(no subject)

Jeannineb@aol.com
Fri, 20 Dec 1996 13:47:34 -0500

To: Dale Reed
From: Dan Greenberg, Sudbury Valley

The reason you do not read in Sudbury Valley's literature about
the kinds of activities you talked about at length in your posting of
12/18/96 is that they do not occur at Sudbury Valley, at least not
in the way you talk about them. (I am not in a position to write
about daily life at other Sudbury-model schools.)
Item: Students (and staff) who use dangerous tools while at
school do so only after being carefully certified by someone expert
in using the tools. The certification assures that the person using
the tool knows how to use it safely, and is aware of precaution
s/he must take to prevent injury to self or to others. No one is
allowed to jump in on the spur of the moment and join in the fun
of "lifting the heavy splitting mauls and wedges and sledge
hammers and swinging them as best they could".
Item: Adults do not initiate "contests" with supposed educational
value ("First I -- i.e. Dale Reed -- would start doing simple
arithmetic out loud. ... Then the problems would get harder.") We
do not initiate anything for alleged educational purposes. We trust
the students to find out for themselves what is of value to them,
through their own means of exploration.
Item: We do not encourage or sponsor contests, spelling or
otherwise. (If the children wanted to organize them, of course
they'd be free to; but there hasn't been much of a demand for
contests in the past 29 years.) For our kids, in a non-competitive
atmosphere where the only person they compete against is
themselves, "to show off how bright they were" has never been
what they "liked to do best".
Item: Nor do our children have "contests seeing who could
climb the ropes [or the tree] the farthest and fastest." Such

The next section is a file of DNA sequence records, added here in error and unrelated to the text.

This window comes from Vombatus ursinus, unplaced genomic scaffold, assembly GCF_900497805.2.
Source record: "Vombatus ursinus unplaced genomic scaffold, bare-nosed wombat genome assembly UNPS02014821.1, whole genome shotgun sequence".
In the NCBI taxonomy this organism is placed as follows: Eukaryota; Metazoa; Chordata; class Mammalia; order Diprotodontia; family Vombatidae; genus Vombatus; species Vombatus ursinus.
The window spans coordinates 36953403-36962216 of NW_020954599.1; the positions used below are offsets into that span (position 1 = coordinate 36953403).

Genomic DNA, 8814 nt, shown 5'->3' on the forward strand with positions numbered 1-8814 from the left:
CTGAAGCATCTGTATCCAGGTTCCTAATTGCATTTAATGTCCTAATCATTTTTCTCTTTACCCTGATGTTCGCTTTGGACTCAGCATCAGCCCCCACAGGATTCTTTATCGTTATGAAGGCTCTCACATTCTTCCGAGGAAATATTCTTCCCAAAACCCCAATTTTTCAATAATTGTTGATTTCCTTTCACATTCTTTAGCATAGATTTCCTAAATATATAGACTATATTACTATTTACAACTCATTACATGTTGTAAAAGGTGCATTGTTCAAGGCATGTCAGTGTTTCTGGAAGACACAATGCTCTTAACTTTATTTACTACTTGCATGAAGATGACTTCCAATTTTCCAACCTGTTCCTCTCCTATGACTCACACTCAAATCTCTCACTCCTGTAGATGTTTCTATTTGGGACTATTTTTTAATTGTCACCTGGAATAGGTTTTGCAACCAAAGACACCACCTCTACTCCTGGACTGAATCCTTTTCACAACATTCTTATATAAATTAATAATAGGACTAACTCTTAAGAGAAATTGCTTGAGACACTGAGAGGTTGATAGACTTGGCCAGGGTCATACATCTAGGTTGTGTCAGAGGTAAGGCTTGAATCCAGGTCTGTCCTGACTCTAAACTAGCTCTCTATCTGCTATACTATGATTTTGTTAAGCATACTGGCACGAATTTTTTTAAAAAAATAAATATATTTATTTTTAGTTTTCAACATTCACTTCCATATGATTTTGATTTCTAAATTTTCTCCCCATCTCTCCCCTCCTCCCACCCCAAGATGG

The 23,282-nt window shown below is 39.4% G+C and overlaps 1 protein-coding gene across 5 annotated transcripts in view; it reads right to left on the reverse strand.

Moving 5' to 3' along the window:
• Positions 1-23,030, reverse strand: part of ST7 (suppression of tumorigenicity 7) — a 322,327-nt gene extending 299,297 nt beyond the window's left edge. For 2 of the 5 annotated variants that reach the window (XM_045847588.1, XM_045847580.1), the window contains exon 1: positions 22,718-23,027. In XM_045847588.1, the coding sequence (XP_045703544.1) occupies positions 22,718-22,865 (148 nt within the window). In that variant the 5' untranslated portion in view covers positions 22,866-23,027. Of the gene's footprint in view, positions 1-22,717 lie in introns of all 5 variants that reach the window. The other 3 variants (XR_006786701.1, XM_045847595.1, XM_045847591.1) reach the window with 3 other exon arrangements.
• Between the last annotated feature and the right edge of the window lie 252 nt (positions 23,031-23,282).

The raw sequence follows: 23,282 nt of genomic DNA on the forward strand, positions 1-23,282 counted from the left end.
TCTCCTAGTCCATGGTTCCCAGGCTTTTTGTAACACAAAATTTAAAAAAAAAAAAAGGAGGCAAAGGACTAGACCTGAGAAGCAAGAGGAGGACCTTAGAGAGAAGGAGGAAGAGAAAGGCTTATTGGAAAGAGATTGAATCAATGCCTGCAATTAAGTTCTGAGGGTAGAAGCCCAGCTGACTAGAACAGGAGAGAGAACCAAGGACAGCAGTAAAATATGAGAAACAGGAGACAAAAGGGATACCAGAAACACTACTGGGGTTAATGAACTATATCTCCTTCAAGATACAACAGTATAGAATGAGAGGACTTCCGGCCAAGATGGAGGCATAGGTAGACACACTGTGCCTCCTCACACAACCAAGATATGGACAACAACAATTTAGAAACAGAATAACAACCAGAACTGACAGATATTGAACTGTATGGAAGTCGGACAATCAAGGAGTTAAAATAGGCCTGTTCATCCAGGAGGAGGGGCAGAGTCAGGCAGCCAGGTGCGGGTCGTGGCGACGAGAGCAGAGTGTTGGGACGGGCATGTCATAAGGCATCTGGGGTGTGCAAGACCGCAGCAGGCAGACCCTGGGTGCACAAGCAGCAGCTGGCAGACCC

contests encourage recklessness and stress comparing worthiness of
one individual versus another based on some arbitrary criterion.
Our kids challenge themselves to improve, day by day, on where
they were yesterday, in whatever activity they engage, whether it
be dramatically reckless or mundane (such as sewing . . .).
Item: Our kids are not constantly on the lookout for thrills.
They don't need "wild mountain streams and high mountain lakes"
to be happy. Some may enjoy these, but many others are more
than satisfied "with fishing out a pond for very long" -- indeed, for
very very long. Why not? One of the most notable things I
learned from the books of Tom Brown, as enthusiastic a
wilderness person as ever lived, was that there is as much to enjoy
and learn in a small patch of grass as there is in a wild stretch of
mountains. Our kids seem to enjoy their environment thoroughly,
wherever or whatever it may be, and never tire of exploring it
further.
Item: No one at Sudbury Valley "encourages" students "to write
a trip report" or any other kind of report, or any other such
activity, or any other activity. Period. Not a draft report, not a
rough report, not a finished report "complete with numbers and
correct spellings including illustrations when applicable." We do
not set ourselves up in any way as the arbiters of what is, or what
is not, a useful expenditure of time, effort, intellect, or spirit.
Item: We do not subscribe to your (Dale Reed's) or anyone
else's notion that "all of these activities [or any other set] are
necessary for the complete development of free human spirits."
You have not been authorized by anyone to make such
determinations. You are entitled to your opinions, as is anyone in
a free country; but the members of the Sudbury Valley
Community are involved in building a school where the views of
each individual as to what is necessary for his/her own
development is fully respected, and no one view is dominant. This
is absolutely central to our philosophy and operation.
Item: Nor are we "sad for all those little children that are NOT
encouraged to grow into competent, adventurous adults." We do
not feel that children need to be ENCOURAGED to become
competent adults. It is our view that they have an innate, natural
drive to become competent adults (otherwise the human race could
barely have survived its first few generations); and that the sad
part is that so many institutions place barriers in their way that
prevent, or deflect, their natural inclinations, interests, and
activities.
The paternalistic view represented by your posting would be
highly objectionable to most members of the Sudbury Valley
community, most particularly to the students.
Since you say you have read extensively in the literature about
the Sudbury model, I am somewhat surprised. But then again, it
just might be that you are "teasing a little", as you say in your
opening paragraph.